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The World War II boxcar made quite an entrance on the island over the weekend.

It was tied to a flatbed semi and headed toward its final destination, the Marco Island Historical Museum, complete with a police escort, flashing lights and sirens.

Even before the entire entourage turned the corner into the museum’s parking lot, residents were on their porches, peering out their windows or walking over to inspect the authentic relic.

For those who weren’t there for the arrival, the Holocaust-era, 10-ton railway boxcar will be on display through Feb. 28, Tuesday through Saturday from 9 a.m.-4 p.m.

The boxcar exhibit is free to the public.

The boxcar was manufactured in the Vorm. Schumann Factory in Germany in 1919 and was in the service of the German Railway System until 1945.

In 2007, it was acquired by Jack Nortman, past president and member of the board at the Holocaust Museum & Educational Center of Naples, completely taken apart, extensively refurbished and then sealed and painted to withstand the South Florida weather.

“We can’t be 100 percent sure that this boxcar was used to transport people during the Holocaust,” said James Parrish, education specialist with the Holocaust Museum, “but we do know that it was in the service of the German Railway System during the 1930s and 1940s and that it is the type of car that was used during deportations.”

The Holocaust Museum’s website, holocaustmuseumofswfl.org, terms the boxcar “a rare artifact.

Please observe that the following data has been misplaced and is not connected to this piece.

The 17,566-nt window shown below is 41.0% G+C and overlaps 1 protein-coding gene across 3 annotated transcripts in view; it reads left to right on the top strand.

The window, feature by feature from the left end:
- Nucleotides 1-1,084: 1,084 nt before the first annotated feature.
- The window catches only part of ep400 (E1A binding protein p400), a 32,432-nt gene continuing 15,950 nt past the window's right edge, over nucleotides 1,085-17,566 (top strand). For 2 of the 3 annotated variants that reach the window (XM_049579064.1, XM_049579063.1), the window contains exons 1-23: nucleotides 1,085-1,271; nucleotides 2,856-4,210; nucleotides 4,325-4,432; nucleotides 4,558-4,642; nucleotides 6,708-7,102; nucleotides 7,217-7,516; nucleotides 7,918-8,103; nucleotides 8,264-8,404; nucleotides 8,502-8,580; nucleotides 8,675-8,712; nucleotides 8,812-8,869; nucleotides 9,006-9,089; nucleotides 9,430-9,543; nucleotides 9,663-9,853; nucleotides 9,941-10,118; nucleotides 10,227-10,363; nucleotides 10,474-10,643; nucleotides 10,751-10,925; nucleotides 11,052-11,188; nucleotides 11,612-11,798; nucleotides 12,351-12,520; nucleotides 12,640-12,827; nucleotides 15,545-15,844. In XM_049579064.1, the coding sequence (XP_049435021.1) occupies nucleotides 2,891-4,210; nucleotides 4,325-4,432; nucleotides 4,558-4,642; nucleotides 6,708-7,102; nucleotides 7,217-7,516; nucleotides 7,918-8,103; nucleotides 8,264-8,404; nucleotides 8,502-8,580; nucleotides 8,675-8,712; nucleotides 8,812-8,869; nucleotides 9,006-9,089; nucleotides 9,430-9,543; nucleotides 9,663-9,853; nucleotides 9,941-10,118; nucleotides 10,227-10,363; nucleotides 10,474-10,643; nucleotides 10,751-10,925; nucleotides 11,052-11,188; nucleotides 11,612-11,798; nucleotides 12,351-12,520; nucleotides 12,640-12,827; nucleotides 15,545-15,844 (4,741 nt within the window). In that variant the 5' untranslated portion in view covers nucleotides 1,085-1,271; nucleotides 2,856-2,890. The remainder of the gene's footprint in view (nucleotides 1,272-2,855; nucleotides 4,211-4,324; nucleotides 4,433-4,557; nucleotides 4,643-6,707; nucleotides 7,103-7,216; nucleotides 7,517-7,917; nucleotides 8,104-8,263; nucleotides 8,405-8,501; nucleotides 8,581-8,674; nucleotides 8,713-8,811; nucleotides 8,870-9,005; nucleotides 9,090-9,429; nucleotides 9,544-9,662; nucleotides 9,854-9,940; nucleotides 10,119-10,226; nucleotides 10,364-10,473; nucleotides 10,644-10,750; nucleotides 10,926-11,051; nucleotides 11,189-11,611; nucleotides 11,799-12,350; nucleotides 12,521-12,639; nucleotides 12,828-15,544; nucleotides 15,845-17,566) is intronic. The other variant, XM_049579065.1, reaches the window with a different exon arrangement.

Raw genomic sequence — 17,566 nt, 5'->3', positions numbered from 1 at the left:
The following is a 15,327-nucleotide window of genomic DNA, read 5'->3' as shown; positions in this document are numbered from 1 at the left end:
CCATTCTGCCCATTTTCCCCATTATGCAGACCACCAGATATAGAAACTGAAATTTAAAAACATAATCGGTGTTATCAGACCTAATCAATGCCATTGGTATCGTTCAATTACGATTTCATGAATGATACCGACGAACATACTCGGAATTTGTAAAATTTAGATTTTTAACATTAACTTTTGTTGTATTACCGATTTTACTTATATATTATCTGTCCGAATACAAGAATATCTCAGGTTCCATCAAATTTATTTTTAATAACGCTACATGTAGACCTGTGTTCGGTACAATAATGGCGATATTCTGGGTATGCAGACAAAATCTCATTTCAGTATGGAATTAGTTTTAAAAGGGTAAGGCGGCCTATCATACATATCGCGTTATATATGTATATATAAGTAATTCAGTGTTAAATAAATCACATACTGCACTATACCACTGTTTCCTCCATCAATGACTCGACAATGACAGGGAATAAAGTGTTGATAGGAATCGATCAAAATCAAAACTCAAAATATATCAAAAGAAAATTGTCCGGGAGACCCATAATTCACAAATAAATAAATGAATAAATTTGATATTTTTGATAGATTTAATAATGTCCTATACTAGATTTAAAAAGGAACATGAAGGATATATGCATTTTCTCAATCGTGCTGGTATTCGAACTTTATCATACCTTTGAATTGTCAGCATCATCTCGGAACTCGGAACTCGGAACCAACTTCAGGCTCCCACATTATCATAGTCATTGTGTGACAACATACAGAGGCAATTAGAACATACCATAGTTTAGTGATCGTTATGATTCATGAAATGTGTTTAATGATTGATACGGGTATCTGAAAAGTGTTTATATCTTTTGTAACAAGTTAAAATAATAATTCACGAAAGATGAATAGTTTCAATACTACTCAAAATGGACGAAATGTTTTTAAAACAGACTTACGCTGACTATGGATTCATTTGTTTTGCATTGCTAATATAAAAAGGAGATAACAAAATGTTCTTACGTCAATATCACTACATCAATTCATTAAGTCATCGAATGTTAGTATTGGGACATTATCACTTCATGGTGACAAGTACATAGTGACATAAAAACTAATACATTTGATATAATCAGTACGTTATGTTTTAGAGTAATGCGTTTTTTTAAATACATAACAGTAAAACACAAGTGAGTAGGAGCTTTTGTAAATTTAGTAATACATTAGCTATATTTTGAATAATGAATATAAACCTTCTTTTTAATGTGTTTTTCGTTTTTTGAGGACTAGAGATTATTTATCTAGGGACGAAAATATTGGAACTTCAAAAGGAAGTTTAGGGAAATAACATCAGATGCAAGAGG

“This boxcar is an invaluable and mobile educational tool to support the museum’s mission of promoting respect and understanding by teaching the history and lessons of the Holocaust.”

There is a 12-panel exhibit that travels with the boxcar, highlighting deportation during the Holocaust, as well as genocide in other places over the past 200 years.

A docent from the Holocaust Museum will be on hand to answer questions at the boxcar on Feb. 12, 19, and 26 from 10 a.m.-2 p.m. Survivors of the Holocaust also are scheduled to speak about their experiences on Feb. 12, and tentatively on Feb. 19 and Feb. 26, from 2-3 p.m. in Rose History Auditorium.

In addition to the boxcar exhibit, a special presentation of the award-winning documentary “Paper Clips” will be shown on Feb. 19 at 7 p.m. in Rose History Auditorium. The documentary tells the story of a group of middle school students in Whitwell, Tenn., who as part of their study of the Holocaust, set out to collect 6 million paper clips, one for each of the 6 million Jews killed by the Nazis. By the end of their project, the students succeeded in collecting more than 25 million paperclips. This special showing of the movie is free to the public.

A handful of boxcars is on display in the United States, including one in Whitwell, but all are stationary artifacts, museum officials said.

“We are the only museum using a boxcar as a traveling educational tool,” says Parrish.

Since its acquisition in 2007, the boxcar exhibit has had an impact on more than 45,000 people and has been to more than 60 locations in a six-county area.

The exhibit was made possible through a partnership between The Cultural Alliance of Marco Island and Goodland and the Holocaust Museum & Educational Center. CAMIG is a collaboration of the Marco Island Historical Society, Goodland Arts Alliance, Marco Island Center for the Arts, Marco Island Foundation for the Arts, Marco Players Theater, Island Theater Company and the Greater Marco Family YMCA.

More information

The Boxcar Exhibit, Marco Island Historical Museum, 180 S. Heathwood Drive, Tuesday through Saturday through Feb. 28, 9 a.m.-4 p.m., call 642-1440.

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